So we left off talking about shaping teeth and the next step for most people is setting the teeth. I say most people because there’s a school of thought that proper set cannot be achieved until the teeth are sharpened and a test cut is made. From that you determine how much set is needed.
But before we dig in, it’s important to understand what set is and its purpose. In short it’s the bending of teeth in opposing directions to prevent the plate from binding as the saw moves deep in the kurf. The amount varies depending on the plate and both the condition (wet or dry) and type of wood (hard or soft) used.
As a rule, if you can wiggle the saw in the kurf you’ve got too much set. The opposite is true if the saw is hot to the touch after cutting. Generally the wetter and softer woods need more set, the seasoned harder woods less. Set also effects efficacy, a properly set saws will improve you cutting action. Other factors including different tooth angles as well as tapering of the plates from the factory come into play. We’ll get more into figuring out the correct amount below
First things first, when to apply set—pros and cons of setting before or after sharpening.
The pro to setting the teeth before sharpening is you don’t need to worry about scuffing or denting the sharpened teeth. The set when pushing against the teeth often crushes the beveled edge of a sharpened tooth. This is less so on a cross cut, but worth keeping in mind. Also the set does adjust the angle of the tooth and although the angle is small it will affect your final fleam. I’m sure this could be argued but I’m putting it out there anyway. The con is you’re forced to set by the numbers or eye. You can test cut to determine the proper amount.
Setting after you sharpen is less popular but the pro is you can cut with the saw and determine the proper amount. The con is if you’re not really careful and take precaution it’s easy to scratch or dent the teeth. Also you are adjusting the fleam angle. If this method seems to your liking, check out Pete Taran’s website for more info and some tips on softening the tip of the set to prevent it from marking the teeth in use.
In general most saw mechanics including myself often find older saws have more set than needed for modern properly dried woods. I’ve never read much about why but my theory would be many saws were originally used for construction and softer wet woods like pine tend to need more set. Also power setters like the foley tend to set heavy handed.
So pick your poison and set before or after you sharpen. In the end both techniques work. I have some links on the subject below if you’re looking for more detailed information.
In the last 100+ years styles and quantity of sets made may rival the total number of saws made! If you’re an avid tool hunter you know what I mean. To get some idea of the many sets made check out the Saw Set Collector’s Resource. Which one is the best is highly debatable, not unlike the best saw. I’m sure to some degree they all work and it largely comes down to preference. Also I have no intention of opening Pandora’s box and for any pictures or references I will use and speak to the Stanley 42x. It’s by far the most popular vintage set and I’m sure at some point will be reproduced. Note: you may have read one of my earlier posts about having replacement springs made and for sale. In addition I also recondition and sell complete sets; check my ebay or regular site for more info.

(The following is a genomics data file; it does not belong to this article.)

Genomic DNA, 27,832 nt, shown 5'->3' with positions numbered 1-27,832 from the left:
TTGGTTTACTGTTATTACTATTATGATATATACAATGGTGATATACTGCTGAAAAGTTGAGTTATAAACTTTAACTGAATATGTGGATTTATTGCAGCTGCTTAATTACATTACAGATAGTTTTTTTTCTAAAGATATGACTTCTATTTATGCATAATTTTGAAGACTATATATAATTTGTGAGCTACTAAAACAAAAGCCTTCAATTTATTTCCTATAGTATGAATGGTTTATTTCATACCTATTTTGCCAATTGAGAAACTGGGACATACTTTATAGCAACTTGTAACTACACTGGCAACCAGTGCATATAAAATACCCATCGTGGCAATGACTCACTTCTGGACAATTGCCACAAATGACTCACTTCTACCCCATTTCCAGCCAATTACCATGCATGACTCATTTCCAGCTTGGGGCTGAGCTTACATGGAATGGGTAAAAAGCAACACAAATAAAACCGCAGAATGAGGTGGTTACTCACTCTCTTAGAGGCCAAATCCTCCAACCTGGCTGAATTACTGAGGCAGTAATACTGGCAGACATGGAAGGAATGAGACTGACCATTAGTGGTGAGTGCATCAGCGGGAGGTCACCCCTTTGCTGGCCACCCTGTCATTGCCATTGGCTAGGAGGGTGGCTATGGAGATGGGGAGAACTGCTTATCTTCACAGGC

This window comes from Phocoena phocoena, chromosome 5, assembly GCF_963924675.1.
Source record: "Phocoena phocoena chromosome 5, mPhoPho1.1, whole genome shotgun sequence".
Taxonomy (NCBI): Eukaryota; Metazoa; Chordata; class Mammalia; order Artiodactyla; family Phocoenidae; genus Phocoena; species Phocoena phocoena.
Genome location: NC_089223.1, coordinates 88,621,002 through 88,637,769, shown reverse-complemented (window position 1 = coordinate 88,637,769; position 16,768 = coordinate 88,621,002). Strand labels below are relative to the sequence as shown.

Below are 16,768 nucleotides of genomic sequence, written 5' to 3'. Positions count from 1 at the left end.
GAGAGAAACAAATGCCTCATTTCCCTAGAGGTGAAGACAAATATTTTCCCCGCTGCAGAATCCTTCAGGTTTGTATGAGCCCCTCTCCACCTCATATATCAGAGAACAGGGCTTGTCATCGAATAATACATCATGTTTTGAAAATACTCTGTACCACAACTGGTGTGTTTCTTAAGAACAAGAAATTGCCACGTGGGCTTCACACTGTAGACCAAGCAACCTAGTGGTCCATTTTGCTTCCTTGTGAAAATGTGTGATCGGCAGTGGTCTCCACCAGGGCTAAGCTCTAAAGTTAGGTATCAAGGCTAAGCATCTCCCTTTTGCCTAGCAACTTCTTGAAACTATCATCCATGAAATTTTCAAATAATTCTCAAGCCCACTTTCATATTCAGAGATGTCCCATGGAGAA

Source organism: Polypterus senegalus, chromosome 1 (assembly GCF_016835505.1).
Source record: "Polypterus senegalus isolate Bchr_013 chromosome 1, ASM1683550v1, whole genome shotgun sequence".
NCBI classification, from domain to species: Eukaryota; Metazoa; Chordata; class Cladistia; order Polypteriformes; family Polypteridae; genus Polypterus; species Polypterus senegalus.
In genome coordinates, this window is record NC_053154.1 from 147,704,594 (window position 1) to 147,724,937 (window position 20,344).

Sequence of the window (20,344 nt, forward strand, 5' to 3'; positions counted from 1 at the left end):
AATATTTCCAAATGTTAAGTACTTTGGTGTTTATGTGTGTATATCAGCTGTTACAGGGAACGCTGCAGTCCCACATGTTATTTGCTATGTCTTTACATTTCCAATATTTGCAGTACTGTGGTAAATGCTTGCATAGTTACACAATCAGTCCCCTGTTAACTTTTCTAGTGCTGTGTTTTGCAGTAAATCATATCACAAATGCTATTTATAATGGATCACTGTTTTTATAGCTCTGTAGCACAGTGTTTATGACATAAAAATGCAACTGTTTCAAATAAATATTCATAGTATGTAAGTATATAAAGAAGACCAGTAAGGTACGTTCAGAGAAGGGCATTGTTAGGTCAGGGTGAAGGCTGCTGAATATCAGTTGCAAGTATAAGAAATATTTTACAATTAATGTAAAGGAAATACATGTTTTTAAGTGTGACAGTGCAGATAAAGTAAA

I’ll stay out of the debate on pros and cons on brands and styles of sets made and rather talk to the basics. As stated earlier there is a wide variety of brands and styles but most I’ve see fall into three basic categories.
The hammer – the duct tape of hand tools! Hammers do a great job of tending teeth but really work best for circular blades and larger tree saws. I don’t have a lot of experience using them for setting but it’s a viable option.
The bar style is found in all different sizes and has slits of varying width to accommodate different plate thickness. I often find they look like pine trees. After the mid 1900’s they were mostly used on larger tree saws where plier styles didn’t work as well. The pry bar style is one of the earliest styles made and varies in look but all work the same. A bar with a slit is slid over the tooth, held perpendicular and used to bend the tooth. Each tooth is bent one at a time by eye. The bar will have slits in different widths to accommodate a variety of saw plates.
Most I find in this category were made for band and circular saw blades and favor blades with repetition (think large bandsaw) and the exact amount of set has a little wiggle room. Early examples were sometimes foot activated and later models like the Foley used electric motors. I will throw out some general caution if you’re considering using a power setter on your 100+ year old Disston; they work quickly and use a good deal of force.
I would venture a guess that over the last 100 years hundreds of different styles and models were made. But despite the wide diversity most work the same. The user holds the set either vertically or horizontally over the plate and squeezes the handles. They also vary in size; the larger ones were designed for circular, lumber, and large bandsaw blades. The issue is these larger sets have big hammers and as such work best with bigger teeth.